Tech Mogul in Biggest U.S. Tax Case Facing Dementia, Lawyers Say

Robert Brockman, the software executive charged in the largest tax case against a U.S. individual, is facing progressive dementia that will render him unable to help in his defense, according to a legal filing citing his doctors.

Brockman, 79, was indicted on tax evasion and money laundering charges that accused him of using a complex trust structure in the Caribbean to hide $2 billion in income over two decades. His lawyers want his case moved from San Francisco, where he was indicted on Oct. 1, to Houston, where he lives and his doctors treat him.

In a filing late Monday, physicianJames L. Pool said Brockman has symptoms consistent with Parkinson’s disease, parkinsonism, Lewy body dementia, or some combination of them. The diagnosis can only be “totally confirmed” with an autopsy, but each results in rigid muscles, slow movements and tremors, according to Pool, a pharmacology professor at theBaylor College of Medicine in Houston.

“All are characterized by progressive dementia, and in Mr. Brockman’s case, the medical reports confirm cognitive impairment, which includes, but is not limited to, both short and long term memory loss,” according to Pool’s declaration.

Brockman’s condition renders his “long-term memory inaccessible and defective,” according to the filing. “For these reasons, I concur with the medical position that Mr. Brockman cannot assist his attorneys in his defense.”

U.S. District Judge William Alsup will hold a hearing Tuesday to consider Brockman’s request to move his case to Houston. Brockman’s lawyers have also said they’ll seek acompetency hearing for Brockman. The Justice Department can present its own medical experts to refute Brockman’s claims. Alsup has directed lawyers in the case to file their papers on that matter by Dec. 8.

Prosecutors have said they oppose a venue change. A spokesman for the Justice Department didn’t immediately respond to an email requesting comment on the Monday filing by Brockman’s legal team.

Brockman, the former chief executive officer ofReynolds & Reynolds Co., a maker of software for auto dealers, has pleaded not guilty. He was the first investor two decades ago in billionaire Robert Smith’s initial private equity fund, eventually putting up $1 billion.

Read More: Houston Tech Mogul Indicted for ‘Largest-Ever Tax Charge’

Smith, the chief executive officer ofVista Equity Partners,avoided prosecution after agreeing to cooperate against Brockman. Smith he admitted he evaded $43 million in taxes from 2005 through 2014, prosecutors said. Both men hid money from the Internal Revenue Service by using Swiss bank accounts and secretive Caribbean trust structures initially set up by the same Houston lawyer, according to prosecutors.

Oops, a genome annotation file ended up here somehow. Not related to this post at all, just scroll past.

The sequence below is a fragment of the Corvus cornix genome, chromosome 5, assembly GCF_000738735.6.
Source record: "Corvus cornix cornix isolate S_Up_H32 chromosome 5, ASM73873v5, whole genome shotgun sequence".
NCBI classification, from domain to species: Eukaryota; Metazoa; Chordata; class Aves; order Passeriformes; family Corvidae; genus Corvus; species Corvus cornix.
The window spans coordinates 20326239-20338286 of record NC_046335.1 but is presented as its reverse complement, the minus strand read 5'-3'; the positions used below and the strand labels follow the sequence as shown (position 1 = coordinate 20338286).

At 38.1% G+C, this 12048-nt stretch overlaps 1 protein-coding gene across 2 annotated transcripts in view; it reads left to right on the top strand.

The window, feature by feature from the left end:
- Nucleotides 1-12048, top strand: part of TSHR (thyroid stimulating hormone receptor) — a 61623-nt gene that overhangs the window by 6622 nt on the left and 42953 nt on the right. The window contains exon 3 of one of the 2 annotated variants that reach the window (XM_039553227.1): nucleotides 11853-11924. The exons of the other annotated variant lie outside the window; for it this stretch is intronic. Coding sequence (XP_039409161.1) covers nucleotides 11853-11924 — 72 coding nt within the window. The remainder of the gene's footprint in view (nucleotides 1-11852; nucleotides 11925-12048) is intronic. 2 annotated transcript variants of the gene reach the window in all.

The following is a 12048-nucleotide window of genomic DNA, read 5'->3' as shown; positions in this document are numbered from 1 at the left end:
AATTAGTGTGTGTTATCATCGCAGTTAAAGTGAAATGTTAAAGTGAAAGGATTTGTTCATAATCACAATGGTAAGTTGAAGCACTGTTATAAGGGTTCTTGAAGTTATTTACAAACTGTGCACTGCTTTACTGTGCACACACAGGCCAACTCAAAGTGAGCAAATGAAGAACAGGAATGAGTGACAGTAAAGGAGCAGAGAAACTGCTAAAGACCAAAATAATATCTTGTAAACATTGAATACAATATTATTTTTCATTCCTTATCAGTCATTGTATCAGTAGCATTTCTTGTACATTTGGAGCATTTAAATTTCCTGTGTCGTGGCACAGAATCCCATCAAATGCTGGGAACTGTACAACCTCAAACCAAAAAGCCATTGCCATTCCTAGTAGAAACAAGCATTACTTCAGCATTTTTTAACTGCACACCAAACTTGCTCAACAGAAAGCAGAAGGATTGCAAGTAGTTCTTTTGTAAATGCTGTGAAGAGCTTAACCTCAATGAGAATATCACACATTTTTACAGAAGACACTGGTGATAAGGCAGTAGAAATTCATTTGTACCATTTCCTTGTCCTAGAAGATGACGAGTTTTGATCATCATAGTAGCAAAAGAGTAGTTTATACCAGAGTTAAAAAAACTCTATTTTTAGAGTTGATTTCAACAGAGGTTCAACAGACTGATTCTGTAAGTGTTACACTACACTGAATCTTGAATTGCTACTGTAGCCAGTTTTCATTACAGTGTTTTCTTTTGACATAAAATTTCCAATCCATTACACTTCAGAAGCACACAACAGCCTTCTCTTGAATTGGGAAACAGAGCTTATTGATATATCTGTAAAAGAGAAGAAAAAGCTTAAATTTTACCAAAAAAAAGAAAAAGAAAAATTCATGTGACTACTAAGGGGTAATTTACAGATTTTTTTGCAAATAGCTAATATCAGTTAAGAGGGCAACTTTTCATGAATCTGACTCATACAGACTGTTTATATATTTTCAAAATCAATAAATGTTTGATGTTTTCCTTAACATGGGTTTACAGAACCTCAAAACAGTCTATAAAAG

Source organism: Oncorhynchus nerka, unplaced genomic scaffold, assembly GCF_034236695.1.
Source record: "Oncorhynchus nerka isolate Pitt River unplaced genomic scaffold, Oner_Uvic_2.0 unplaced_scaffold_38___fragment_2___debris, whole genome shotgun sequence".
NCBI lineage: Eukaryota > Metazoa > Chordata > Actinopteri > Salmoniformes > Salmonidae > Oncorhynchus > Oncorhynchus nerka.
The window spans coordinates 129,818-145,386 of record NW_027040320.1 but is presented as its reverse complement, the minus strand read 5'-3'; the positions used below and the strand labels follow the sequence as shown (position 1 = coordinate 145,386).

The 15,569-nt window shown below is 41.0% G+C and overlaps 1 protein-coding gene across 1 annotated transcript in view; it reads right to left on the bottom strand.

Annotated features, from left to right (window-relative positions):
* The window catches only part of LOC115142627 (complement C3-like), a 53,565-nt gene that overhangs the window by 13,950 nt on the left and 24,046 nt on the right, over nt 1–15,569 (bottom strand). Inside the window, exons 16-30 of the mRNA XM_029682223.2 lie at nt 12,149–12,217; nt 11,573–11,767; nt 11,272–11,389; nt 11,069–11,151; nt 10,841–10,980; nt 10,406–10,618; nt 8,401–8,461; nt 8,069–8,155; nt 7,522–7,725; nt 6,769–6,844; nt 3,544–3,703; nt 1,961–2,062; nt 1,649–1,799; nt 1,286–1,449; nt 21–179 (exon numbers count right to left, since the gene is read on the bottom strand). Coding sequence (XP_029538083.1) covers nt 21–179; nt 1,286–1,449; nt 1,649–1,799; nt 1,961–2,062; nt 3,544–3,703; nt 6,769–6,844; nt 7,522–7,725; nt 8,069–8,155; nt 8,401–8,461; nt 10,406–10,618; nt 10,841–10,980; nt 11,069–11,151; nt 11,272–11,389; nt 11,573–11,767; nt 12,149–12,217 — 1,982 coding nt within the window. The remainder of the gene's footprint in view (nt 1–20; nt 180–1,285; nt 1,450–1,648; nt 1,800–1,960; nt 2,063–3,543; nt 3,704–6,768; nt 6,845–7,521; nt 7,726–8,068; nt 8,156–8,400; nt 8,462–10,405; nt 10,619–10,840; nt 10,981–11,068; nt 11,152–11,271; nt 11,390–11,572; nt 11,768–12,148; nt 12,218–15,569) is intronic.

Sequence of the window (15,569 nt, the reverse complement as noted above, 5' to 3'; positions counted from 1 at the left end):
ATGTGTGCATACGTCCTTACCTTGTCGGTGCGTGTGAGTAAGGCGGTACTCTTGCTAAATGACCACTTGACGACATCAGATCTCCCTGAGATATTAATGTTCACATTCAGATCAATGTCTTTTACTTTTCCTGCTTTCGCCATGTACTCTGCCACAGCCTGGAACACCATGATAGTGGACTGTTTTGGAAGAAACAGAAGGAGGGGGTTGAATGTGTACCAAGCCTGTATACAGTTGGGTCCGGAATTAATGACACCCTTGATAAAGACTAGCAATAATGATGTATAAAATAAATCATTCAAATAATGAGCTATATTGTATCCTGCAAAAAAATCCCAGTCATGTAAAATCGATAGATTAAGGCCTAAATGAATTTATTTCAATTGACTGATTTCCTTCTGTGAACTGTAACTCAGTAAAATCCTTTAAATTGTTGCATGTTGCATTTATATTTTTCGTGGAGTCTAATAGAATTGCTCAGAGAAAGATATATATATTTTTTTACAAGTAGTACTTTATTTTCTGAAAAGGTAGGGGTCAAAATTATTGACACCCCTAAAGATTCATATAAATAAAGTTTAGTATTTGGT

Another witness against Brockman is Evatt Tamine, an Australian lawyer who worked with him in Bermuda. The filing on Monday included an October 2018 immunity agreement in which Tamine agreed to cooperate against Brockman and Smith.

Prosecutors are expected to oppose the claim by Brockman’s lawyers that he is not competent to stand trial, and the legal burden for establishing that is high.

In their filing, Brockman’s lawyers said that three doctors affiliated with Baylor have confirmed Pool’s findings about his medical condition. Each will testify in a hearing to determine whether Brockman is capable of assisting in his defense, according to the filing.

Defense lawyers will call other witnesses, including his wife and colleagues, to establish that Brockman has “demonstrable cognitive and memory challenges,” according to a filing by one of his attorneys, Kathryn Keneally.

At a court hearing on Nov. 17, defense lawyer Neal Stephens said the case against Brockman involves 22 million pages of documents. The judge, who has set a trial date of next Nov. 15, said he was considering a venue change even before reading all the legal filings on the question.

At that hearing, Brockman’s lawyers didn’t address the question of his competency. Rather, they said the government’s indictment didn’t show that Brockman filed his tax returns in the Northern District of California. Alsup said the rising coronavirus pandemic could force a slowdown in trials.

“I’m sure the government wouldn’t mind trying this case in Houston, Texas,” Alsup said. “They got fair-minded jurors down there, just like they do here. So it might be better if Mr. Brockman did want a speedy trial. Now, if he does not want a speedy trial, then all this is really just delay. Delay city. And I don’t care for that.”

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